What is the ATEasy crash analysis tool?The ATEasy Crash Analysis Tool replaces the default exception window generated by Windows when any application running crashes. It is designed to provide the user with additional support when developing and debugging ATEasy applications. The ATEasy Exception Window created provides a snapshot of your information at the moment the exception was generated. It displays the exception as reported by Windows and a listing of the ATEasy procedure call stack organized by the user running threads. More information regarding the ATEasy internal libraries is logged to the Windows Application Events Log to be used for user bug tracking and application debugging by Geotest engineers.
The crash analysis tool is available in ATEasy version 8 and later.
The following window shows the genereic exception as displayed by WIndows when it traps the application exception:
The Windows Generic Exception Dialog
The following windows show the ATEasy Exception window:
The ATEasy Exception Dialog
Breakdown: What does the log information mean?Sample Exception Log Window Information:
Unhandled exception at 0x7614fbae in C:\Windows\system32\kernel32.dll: 0xe06d7363
Thread (Current) Index=0, ID=0x1178, Handle=0x2e0
HeartBeatMonitor.tmrHeartBeat.OnTimer Line 12
IoPort.Msg8Byte Line 11
Program1.Erase_HOST_EEPROM Line 76
Program1.4 Line 1
Internal Call Stack
Thread Index=1, ID=0x1484, Handle=0x4a0
AbortTest.WaitOnEvent Line 2
Thread Index=2, ID=0x17f8, Handle=0x560
Program1.GUI_Abort.btnAbort.OnClick Line 7
Program1.startAbortBtn Line 6
The Threads Call Stack tree view displays the following information:
- Thread. The first line always displays the thread where the crash occurred. This could be a user thread running ATEasy code or and thread created by the the ATEasy development environment or the ATEasy run-time. If your application is multi-threaded, additional user threads are also displayed at the time of the crash as a top level items of the tree view.
- Call Stack and PCODE. The items bellow the each of the threads are the call stack followed by PCODE (pseudo code)information (only for the current thread). The current thread top item is the position in the code where the crash occurred. The position can be a procedure or test followed by a line number in the ATEasy code. For the current thread the next line shows the position in the PCODE followed by a PCODE memory dump of the procedure or test that caused the exception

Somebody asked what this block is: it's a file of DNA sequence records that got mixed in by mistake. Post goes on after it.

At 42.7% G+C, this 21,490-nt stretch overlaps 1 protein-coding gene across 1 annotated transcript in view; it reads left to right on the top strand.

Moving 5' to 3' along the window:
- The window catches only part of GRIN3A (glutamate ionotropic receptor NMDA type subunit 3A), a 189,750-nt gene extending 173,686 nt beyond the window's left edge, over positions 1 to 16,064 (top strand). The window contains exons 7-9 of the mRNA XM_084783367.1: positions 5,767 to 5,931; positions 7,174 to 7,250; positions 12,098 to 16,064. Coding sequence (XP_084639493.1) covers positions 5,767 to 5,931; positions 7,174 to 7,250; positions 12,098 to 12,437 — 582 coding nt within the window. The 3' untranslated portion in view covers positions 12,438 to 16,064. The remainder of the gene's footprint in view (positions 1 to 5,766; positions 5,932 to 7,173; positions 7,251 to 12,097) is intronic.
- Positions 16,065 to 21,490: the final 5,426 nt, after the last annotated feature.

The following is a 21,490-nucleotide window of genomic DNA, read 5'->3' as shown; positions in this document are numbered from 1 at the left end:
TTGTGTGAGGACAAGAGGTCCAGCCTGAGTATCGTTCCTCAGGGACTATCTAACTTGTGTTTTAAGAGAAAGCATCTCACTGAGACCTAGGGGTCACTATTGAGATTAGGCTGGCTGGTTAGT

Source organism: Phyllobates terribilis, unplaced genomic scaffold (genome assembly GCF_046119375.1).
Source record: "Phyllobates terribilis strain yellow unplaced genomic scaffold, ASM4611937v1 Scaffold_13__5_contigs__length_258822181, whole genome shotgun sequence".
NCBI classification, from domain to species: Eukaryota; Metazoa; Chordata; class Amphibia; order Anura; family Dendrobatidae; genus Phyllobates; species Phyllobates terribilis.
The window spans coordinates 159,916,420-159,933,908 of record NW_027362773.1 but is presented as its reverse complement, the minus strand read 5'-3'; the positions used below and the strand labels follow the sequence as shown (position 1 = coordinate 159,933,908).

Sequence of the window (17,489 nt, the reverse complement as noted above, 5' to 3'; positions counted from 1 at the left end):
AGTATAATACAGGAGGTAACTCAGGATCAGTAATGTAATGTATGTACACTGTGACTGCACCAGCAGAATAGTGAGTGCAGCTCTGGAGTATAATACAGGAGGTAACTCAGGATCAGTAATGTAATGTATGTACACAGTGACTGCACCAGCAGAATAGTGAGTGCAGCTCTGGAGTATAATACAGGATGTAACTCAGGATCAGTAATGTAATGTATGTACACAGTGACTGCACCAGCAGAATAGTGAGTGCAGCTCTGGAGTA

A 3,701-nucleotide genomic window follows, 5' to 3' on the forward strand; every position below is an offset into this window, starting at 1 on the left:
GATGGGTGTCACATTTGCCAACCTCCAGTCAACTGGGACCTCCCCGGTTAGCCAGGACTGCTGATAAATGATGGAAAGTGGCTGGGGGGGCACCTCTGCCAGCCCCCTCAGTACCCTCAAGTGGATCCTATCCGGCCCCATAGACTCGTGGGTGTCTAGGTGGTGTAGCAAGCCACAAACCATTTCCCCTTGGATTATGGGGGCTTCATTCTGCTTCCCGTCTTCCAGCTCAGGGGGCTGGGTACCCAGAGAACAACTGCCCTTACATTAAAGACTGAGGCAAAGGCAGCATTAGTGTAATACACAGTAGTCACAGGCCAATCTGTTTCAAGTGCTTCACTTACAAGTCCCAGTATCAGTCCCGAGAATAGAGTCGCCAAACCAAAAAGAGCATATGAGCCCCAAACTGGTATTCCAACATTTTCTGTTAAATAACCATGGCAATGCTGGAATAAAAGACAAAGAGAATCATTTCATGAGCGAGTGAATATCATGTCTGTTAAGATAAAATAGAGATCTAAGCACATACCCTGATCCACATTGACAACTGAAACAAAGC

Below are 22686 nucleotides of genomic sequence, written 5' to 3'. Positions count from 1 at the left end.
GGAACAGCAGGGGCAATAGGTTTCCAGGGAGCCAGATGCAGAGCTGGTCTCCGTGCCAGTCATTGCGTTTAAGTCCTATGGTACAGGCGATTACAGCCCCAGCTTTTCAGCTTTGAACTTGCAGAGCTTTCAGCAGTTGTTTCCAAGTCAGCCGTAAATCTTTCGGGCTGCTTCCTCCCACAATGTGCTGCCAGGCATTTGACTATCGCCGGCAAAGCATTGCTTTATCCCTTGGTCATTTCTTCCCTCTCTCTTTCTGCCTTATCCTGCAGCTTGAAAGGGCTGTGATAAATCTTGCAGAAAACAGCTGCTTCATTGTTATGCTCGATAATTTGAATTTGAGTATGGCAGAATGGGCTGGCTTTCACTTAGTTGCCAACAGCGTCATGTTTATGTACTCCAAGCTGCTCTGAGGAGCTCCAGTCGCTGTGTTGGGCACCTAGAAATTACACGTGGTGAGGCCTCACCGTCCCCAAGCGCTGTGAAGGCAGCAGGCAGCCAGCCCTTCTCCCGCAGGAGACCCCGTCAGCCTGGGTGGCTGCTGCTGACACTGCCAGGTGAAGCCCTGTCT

Getting more information with the Windows Application Event LogThe ATEasy call stack will help you pinpoint where the error occurred. If you still require assistance with analyzing the crash, you can send Geotest the Windows Application Event Log filtered for ATEasy events from the Windows Events Viewer.
How to access the Windows Application Event Log for ATEasy events?Right-click My Computer and click Manage
Navigate the tree view to System Tools | Event Viewer | Application
Use menu item View | Filter... and set event source to 'ATEasy' and click OK
Each entry in the Event Log corresponds to documented crash.
Saving the logAfter clicking on an entry in the Event View, the Actions panel on the right will be updated with additional options, including "Save Log File As..." The Event Viewer allows you to save to a file with different file formats, select the the EVT log for Windows XP (EVTX for Windows Vista/ Windows 7) and submit to Geotest by uploading the file to your support incident.
The ATEasy Crash Analysis Tool.
What causes these exceptions?ATEasy catches several common exceptions and attempts to notify the user without allowing the application to crash. This protection does not generally extend to external libraries such as DLLs, COM/ActiveX or .NET assemblies that are called by your ATEasy application. Common cause of these exceptions are:
- Buffer Overrun: Error occurs when more data is given to an array than it was allocated.For example calling a DLL function passing in a string that was not sized properly prior to the call, than the DLL function write to the buffer and corrupts the memory which later on cause a crash when accessing the corrupted memory. Generally this shows as memory access violation (0x5) but could also shows as unexpected behavior since memory is corrupted.
- Buffer Not Allocated: Similar to buffer overrun, however the crash will show excetly the location of the problem. Usally memory access as well (0x5). Most likely passing a NULL string to a DLL that does not check for that. The crash occurs when the DLL attempt to write to address 0.
- DLL Parameter Mismatch: Parameter expected by DLL are not configured properly: wrong number of parameters or wrong data type.
- Exception Thrown from an External Library: Exceptions generated from DLL/ActiveX or .NET will be passed up to ATEasy for reporting.